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Dead though she be, she feels her young one kick; So there's my riddle, One, that's dead, is quick: And now behold the meaning.


Re-enter Widow, with HELENA.

Is there no exorcist 3

Beguiles the truer office of mine eyes;

Is't real, that I see?


No, my good lord; 'Tis but the shadow of a wife you see,

The name, and not the thing.


Both, both; O, pardon!

3-exorcist-] This word is used, not very properly, for

enchanter. JOHNSON.

Shakspeare invariably uses the word exorcist, to imply a person who can raise spirits, not in the usual sense of one that can lay them. So, Ligarius, in Julius Cæsar, says

"Thou, like an exorcist, hast conjur'd up

"My mortified spirit."

And in The Second Part of Henry VI. where Bolingbroke is about to raise a spirit, he asks Eleanor

"Will your ladyship behold and hear our exorcisms?" M. MASON. Such was the common acceptation of the word in our author's time. So, Minsheu, in his DICT. 1617: “An Exorcist, or Conjurer."-So also, "To conjure or exorcise a spirit."

The difference between a Conjurer, a Witch, and an Inchanter, according to that writer, is as follows:

"The Conjurer seemeth by praiers and invocations of God's powerfull names, to compell the Devil to say or doe what he commandeth him. The Witch dealeth rather by a friendly and voluntarie conference or agreement between him or her and the Divell or Familiar, to have his or her turne served, in lieu or stead of blood or other gift offered unto him, especially of his or her soule: And both these differ from Inchanters or Sorcerers, because the former two have personal conference with the Divell, and the other meddles but with medicines and ceremonial formes of words called charmes, without apparition." MALONE.

HEL. O, my good lord, when I was like this maid, I found you wond'rous kind. There is your ring, And, look you, here's your letter; This it says, When from my finger you can get this ring, And are by me with child, &c. This is done: Will you be mine, now you are doubly won?

BER. If she, my liege, can make me know this clearly,

I'll love her dearly, ever, ever dearly.

HEL. If it appear not plain, and prove untrue, Deadly divorce step between me and you!O, my dear mother, do I see you living?

LAF. Mine eyes smell onions, I shall weep anon: -Good Tom Drum, [TO PAROLLES.] lend me a handkerchief: So, I thank thee; wait on me home, I'll make sport with thee: Let thy courtesies alone, they are scurvy ones.

KING. Let us from point to point this story know, To make the even truth in pleasure flow:If thou be'st yet a fresh uncropped flower,

[TO DIANA. Choose thou thy husband, and I'll pay thy dower; For I can guess, that, by the honest aid, Thou kept'st a wife herself, thyself a maid. Of that, and all the progress, more and less, Resolvedly more leisure shall express: All yet seems well; and, if it end so meet, The bitter past, more welcome is the sweet. [Flourish.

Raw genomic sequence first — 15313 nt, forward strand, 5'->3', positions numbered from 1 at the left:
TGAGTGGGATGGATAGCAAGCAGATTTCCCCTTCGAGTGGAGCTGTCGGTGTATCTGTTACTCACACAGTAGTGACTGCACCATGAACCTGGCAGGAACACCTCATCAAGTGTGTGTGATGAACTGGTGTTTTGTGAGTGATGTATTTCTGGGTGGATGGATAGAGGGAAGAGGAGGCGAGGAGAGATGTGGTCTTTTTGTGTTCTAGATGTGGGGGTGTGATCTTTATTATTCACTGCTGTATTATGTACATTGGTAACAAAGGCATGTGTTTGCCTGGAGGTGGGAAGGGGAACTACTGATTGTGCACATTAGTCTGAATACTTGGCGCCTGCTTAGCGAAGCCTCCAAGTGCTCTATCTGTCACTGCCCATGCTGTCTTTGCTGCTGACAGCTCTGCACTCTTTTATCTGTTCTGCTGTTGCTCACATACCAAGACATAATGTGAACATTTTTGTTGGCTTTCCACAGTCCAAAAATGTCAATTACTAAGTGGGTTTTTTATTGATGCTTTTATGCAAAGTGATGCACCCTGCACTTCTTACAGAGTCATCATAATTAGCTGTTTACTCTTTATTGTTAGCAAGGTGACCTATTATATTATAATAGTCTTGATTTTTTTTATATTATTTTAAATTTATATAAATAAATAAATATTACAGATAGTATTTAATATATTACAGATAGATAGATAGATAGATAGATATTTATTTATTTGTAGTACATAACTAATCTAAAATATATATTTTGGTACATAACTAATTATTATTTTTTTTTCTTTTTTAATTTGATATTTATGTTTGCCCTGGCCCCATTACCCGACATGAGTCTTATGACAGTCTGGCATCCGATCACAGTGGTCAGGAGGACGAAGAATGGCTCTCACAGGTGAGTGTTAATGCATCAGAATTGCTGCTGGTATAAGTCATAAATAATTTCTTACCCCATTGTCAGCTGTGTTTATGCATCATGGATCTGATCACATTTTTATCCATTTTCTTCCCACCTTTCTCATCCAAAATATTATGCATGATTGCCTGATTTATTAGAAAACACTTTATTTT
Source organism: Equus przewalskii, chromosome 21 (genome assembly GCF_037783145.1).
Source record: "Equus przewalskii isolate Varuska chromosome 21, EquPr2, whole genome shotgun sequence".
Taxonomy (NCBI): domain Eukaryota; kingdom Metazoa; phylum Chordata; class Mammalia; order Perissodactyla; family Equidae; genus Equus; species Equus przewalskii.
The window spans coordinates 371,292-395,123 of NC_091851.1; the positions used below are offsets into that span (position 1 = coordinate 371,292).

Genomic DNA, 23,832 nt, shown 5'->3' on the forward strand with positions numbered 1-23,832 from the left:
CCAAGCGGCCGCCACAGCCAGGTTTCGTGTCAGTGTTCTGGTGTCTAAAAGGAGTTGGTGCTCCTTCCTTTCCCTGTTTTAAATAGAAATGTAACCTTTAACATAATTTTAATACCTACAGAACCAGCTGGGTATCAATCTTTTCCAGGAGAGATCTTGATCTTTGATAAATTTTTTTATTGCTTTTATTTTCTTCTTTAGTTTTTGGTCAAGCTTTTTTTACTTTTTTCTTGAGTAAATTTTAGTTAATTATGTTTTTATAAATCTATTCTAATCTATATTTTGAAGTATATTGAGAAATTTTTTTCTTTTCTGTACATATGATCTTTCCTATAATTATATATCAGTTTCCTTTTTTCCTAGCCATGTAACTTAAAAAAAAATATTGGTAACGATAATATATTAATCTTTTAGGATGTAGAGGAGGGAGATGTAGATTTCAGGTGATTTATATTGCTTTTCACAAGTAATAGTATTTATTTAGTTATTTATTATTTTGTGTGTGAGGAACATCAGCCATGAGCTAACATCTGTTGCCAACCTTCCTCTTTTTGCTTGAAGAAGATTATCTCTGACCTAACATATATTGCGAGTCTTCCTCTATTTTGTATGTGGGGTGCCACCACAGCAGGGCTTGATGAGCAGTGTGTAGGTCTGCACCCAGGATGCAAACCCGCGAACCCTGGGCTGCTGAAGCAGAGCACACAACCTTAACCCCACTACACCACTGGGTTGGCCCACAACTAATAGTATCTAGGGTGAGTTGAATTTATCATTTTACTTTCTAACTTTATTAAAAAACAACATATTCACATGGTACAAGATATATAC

4 And are -] The old copy reads-And is. Mr. Rowe made the emendation. MALONE.


The king's a beggar, now the play is done:
All is well ended, if this suit be won,

That you express content; which we will pay,
With strife to please you, day exceeding day:
Ours be your patience then, and yours our parts;
Your gentle hands lend us, and take our hearts.

The king's a beggar, now the play is done:] Though these lines are sufficiently intelligible in their obvious sense, yet perhaps there is some allusion to the old tale of The King and the Beggar, which was the subject of a ballad, and, as it should seem from the following lines in King Richard II. of some popular interlude also:

"Our scene is altered from a serious thing,
"And now chang'd to the beggar and the king."


Ours be your patience then, and yours our parts;] The meaning is: Grant us then your patience; hear us without interruption. And take our parts; that is, support and defend us. JOHNSON.

7 This play has many delightful scenes, though not sufficiently probable, and some happy characters, though not new, nor produced by any deep knowledge of human nature. Parolles is a boaster and a coward, such as has always been the sport of the stage, but perhaps never raised more laughter or contempt than in the hands of Shakspeare.

I cannot reconcile my heart to Bertram; a man noble without generosity, and young without truth; who marries Helen as a coward, and leaves her as a profligate: when she is dead by his unkindness, sneaks home to a second marriage, is accused by a woman whom he has wronged, defends himself by falsehood, and is dismissed to happiness.

The story of Bertram and Diana had been told before of Mariana and Angelo, and, to confess the truth, scarcely merited to be heard a second time. JOHNSON.




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